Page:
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NeoJigglypuff

[web] regarding database indexes

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From what I have read, the general idea in choosing indices is to choose what columns are accessed the most. Are the columns being mentioned here the ones being returned from the SELECT clause or those in the HAVING / WHERE clause? I also tried using composite indices and noticed that the ordering of the columns to be indexed produced different results. Why is that so?

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You want to index columns in your WHERE and ORDER BY clauses.

All an index is, is a pre-sorted list of your records, sorted in the order you specify. So if your data is like this:


+---------+----------+
| ColA | ColB |
+---------+----------+
| A | 3 |
| B | 2 |
| B | 4 |
| A | 1 |
+---------+----------+


Then an index on (ColA, ColB) would be (A,1) (A,3) (B,2) (B,4), whereas an index on (ColB, ColA) would be (A,1) (B,2) (A,3) (B,4).

If you did a "SELECT * FROM table WHERE ColA='A'" then the first index would help, because you just need to look until you hit the first value that's not an "A" but the second index would be no use, because the ColA columns are essentially random.

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Also keep in mind that an index may not be used if the database planning engine determines it wouldn't help.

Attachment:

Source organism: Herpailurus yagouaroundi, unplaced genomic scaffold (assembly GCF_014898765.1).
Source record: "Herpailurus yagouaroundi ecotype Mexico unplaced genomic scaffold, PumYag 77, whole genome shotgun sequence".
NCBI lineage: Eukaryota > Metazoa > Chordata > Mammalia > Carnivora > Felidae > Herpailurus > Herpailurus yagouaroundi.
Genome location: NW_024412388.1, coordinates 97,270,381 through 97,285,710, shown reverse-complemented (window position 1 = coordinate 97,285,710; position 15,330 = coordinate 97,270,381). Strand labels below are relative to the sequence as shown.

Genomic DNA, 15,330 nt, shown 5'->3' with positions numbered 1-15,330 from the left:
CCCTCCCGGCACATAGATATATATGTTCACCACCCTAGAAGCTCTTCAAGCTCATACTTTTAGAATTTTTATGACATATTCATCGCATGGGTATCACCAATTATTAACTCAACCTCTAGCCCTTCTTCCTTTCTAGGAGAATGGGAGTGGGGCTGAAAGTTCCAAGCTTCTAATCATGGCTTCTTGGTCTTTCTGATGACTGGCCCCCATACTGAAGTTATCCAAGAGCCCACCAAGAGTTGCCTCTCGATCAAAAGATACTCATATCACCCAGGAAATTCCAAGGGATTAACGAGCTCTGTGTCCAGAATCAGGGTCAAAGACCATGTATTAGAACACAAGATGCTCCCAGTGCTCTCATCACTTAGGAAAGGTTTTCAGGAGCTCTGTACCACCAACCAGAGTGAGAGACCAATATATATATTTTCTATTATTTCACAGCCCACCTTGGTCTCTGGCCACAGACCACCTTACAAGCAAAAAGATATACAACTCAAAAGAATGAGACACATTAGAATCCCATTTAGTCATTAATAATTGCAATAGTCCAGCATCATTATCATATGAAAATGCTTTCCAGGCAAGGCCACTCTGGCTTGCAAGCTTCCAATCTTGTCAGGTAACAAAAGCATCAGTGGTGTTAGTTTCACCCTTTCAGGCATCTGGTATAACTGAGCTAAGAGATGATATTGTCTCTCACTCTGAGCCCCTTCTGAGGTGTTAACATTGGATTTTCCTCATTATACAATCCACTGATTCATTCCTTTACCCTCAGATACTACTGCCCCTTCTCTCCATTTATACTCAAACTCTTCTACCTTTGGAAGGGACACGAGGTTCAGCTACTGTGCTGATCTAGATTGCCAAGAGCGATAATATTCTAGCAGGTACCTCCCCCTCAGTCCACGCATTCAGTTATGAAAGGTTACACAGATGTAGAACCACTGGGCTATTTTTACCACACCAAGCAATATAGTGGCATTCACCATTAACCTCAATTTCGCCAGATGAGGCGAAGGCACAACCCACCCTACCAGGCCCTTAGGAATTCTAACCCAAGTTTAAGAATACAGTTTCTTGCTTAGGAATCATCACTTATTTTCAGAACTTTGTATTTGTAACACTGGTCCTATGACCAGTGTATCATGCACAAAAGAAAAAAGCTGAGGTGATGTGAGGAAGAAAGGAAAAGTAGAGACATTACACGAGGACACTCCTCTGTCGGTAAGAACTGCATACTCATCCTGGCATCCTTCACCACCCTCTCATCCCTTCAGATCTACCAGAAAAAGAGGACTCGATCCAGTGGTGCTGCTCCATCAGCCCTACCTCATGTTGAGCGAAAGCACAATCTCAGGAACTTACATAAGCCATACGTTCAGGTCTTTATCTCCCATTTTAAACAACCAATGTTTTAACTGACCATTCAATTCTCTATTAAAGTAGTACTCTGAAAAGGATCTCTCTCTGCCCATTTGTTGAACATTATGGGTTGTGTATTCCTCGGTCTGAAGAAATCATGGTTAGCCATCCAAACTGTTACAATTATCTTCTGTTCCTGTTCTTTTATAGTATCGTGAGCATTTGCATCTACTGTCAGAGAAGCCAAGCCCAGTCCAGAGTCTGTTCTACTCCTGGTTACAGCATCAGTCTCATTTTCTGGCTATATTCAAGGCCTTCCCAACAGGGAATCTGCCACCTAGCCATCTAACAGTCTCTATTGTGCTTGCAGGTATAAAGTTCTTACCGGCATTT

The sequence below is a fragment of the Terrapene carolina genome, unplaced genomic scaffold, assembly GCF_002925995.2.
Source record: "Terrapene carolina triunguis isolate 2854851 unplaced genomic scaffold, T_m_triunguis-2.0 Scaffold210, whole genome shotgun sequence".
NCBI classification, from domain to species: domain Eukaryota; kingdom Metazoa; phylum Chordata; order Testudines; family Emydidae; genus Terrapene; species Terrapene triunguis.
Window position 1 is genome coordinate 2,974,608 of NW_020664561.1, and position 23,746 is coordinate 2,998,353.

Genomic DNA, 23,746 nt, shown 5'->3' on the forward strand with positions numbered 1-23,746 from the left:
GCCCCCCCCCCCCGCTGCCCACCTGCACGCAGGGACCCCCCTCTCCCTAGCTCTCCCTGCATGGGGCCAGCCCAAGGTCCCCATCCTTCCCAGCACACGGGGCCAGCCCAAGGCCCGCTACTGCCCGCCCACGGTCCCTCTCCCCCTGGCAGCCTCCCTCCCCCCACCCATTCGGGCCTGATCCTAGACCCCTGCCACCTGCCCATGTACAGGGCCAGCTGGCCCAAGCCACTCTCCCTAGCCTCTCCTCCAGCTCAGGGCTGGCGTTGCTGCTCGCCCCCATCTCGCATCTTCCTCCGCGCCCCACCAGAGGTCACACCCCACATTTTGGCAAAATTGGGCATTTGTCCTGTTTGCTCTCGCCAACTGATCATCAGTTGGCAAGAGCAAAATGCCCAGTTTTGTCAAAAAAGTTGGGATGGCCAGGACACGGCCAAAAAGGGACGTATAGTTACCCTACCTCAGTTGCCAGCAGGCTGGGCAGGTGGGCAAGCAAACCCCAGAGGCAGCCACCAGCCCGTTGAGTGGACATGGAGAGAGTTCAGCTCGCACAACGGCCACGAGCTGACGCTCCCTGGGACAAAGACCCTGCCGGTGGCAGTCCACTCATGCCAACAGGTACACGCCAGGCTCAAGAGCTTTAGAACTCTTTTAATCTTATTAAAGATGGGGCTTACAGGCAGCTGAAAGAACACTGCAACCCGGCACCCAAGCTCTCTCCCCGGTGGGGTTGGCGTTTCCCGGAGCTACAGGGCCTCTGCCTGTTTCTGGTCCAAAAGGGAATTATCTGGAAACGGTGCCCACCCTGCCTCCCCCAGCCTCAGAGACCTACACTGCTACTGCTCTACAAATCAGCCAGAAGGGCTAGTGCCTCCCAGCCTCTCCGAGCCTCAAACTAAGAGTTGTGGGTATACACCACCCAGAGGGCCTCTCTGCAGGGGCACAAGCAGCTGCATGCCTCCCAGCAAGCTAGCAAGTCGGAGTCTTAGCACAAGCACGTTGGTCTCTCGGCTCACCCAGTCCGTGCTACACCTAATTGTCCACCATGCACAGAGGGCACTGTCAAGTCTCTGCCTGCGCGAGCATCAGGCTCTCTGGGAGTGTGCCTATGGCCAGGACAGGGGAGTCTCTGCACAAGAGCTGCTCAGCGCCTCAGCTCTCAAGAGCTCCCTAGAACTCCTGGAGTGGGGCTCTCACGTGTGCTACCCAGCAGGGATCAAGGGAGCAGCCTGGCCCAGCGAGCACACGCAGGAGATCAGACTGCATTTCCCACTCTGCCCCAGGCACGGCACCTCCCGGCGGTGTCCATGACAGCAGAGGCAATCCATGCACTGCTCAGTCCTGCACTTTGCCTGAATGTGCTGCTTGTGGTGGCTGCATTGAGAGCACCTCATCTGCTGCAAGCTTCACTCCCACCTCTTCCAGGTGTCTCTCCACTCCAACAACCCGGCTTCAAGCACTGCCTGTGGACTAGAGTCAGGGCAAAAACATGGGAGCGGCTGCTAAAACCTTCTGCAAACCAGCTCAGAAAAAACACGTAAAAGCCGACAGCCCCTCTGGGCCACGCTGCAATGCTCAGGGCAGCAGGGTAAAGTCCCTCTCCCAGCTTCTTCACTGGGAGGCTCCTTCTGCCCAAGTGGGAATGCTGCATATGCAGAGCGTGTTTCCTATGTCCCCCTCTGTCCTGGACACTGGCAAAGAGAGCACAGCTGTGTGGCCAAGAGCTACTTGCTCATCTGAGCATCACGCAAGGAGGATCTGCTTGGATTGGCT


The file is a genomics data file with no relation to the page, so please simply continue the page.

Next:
For example, with a small enough table, it is actually quicker to load the table and scan it than it is to load the index, seek the values you need, and then load the parts of the table the index points to. Another reason it might not be used if is your index has low selectivity, meaning the index is not varied enough to be useful. Also some database engines need to have their index statistics updated periodically, although some do this automatically, or at least have an option to do it automatically.

The best thing to do is to check out the query plan generated by your database to see if your index is being used properly. If not you can tweak your queries or maybe redesign your tables or indices to get better results.

That said, Codeka gave you a decent rule of thumb. Just don't expect it to always just work, you might have to dig deeper sometimes.

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